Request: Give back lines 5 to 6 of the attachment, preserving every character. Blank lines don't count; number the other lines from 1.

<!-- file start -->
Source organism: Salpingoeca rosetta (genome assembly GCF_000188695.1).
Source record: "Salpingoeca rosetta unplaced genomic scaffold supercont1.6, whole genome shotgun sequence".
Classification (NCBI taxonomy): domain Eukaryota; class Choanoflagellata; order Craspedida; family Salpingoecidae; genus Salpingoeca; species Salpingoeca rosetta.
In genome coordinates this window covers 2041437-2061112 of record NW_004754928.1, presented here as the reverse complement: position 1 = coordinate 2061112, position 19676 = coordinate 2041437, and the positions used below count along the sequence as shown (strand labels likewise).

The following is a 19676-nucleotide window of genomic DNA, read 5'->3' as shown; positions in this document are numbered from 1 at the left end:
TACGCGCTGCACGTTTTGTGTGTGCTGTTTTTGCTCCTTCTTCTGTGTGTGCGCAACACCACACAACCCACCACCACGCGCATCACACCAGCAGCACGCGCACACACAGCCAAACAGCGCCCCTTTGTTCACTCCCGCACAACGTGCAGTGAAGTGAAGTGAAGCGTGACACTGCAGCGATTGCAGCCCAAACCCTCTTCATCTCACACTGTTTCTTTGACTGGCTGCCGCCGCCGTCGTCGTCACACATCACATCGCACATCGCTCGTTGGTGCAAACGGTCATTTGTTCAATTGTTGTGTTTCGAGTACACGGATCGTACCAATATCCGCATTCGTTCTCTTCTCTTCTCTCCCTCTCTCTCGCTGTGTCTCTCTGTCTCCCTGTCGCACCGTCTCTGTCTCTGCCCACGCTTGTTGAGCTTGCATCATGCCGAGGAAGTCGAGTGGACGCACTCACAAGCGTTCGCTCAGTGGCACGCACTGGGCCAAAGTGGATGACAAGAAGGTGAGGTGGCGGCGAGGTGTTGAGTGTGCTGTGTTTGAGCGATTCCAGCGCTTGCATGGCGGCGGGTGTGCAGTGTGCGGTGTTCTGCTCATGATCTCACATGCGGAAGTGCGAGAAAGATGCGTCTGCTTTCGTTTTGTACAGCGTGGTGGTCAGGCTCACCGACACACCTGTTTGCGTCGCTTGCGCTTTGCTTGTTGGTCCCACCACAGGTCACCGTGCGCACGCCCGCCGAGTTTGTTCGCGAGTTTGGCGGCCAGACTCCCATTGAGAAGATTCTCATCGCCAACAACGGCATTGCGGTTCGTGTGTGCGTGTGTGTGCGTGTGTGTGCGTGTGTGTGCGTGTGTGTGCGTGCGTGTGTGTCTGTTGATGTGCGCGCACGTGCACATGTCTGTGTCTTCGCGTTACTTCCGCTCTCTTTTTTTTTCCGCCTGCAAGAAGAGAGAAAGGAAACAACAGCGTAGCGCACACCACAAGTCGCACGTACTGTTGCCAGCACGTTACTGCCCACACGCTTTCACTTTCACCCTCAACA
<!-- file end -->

The following is a 19676-nucleotide window of genomic DNA, read 5'->3' as shown; positions in this document are numbered from 1 at the left end:
TACGCGCTGCACGTTTTGTGTGTGCTGTTTTTGCTCCTTCTTCTGTGTGTGCGCAACACCACACAACCCACCACCACGCGCATCACACCAGCAGCACGCGCACACACAGCCAAACAGCGCCCCTTTGTTCACTCCCGCACAACGTGCAGTGAAGTGAAGTGAAGCGTGACACTGCAGCGATTGCAGCCCAAACCCTCTTCATCTCACACTGTTTCTTTGACTGGCTGCCGCCGCCGTCGTCGTCACACATCACATCGCACATCGCTCGTTGGTGCAAACGGTCATTTGTTCAATTGTTGTGTTTCGAGTACACGGATCGTACCAATATCCGCATTCGTTCTCTTCTCTTCTCTCCCTCTCTCTCGCTGTGTCTCTCTGTCTCCCTGTCGCACCGTCTCTGTCTCTGCCCACGCTTGTTGAGCTTGCATCATGCCGAGGAAGTCGAGTGGACGCACTCACAAGCGTTCGCTCAGTGGCACGCACTGGGCCAAAGTGGATGACAAGAAGGTGAGGTGGCGGCGAGGTGTTGAGTGTGCTGTGTTTGAGCGATTCCAGCGCTTGCATGGCGGCGGGTGTGCAGTGTGCGGTGTTCTGCTCATGATCTCACATGCGGAAGTGCGAGAAAGATGCGTCTGCTTTCGTTTTGTACAGCGTGGTGGTCAGGCTCACCGACACACCTGTTTGCGTCGCTTGCGCTTTGCTTGTTGGTCCCACCACAGGTCACCGTGCGCACGCCCGCCGAGTTTGTTCGCGAGTTTGGCGGCCAGACTCCCATTGAGAAGATTCTCATCGCCAACAACGGCATTGCGGTTCGTGTGTGCGTGTGTGTGCGTGTGTGTGCGTGTGTGTGCGTGTGTGTGCGTGCGTGTGTGTCTGTTGATGTGCGCGCACGTGCACATGTCTGTGTCTTCGCGTTACTTCCGCTCTCTTTTTTTTTCCGCCTGCAAGAAGAGAGAAAGGAAACAACAGCGTAGCGCACACCACAAGTCGCACGTACTGTTGCCAGCACGTTACTGCCCACACGCTTTCACTTTCACCCTCAACA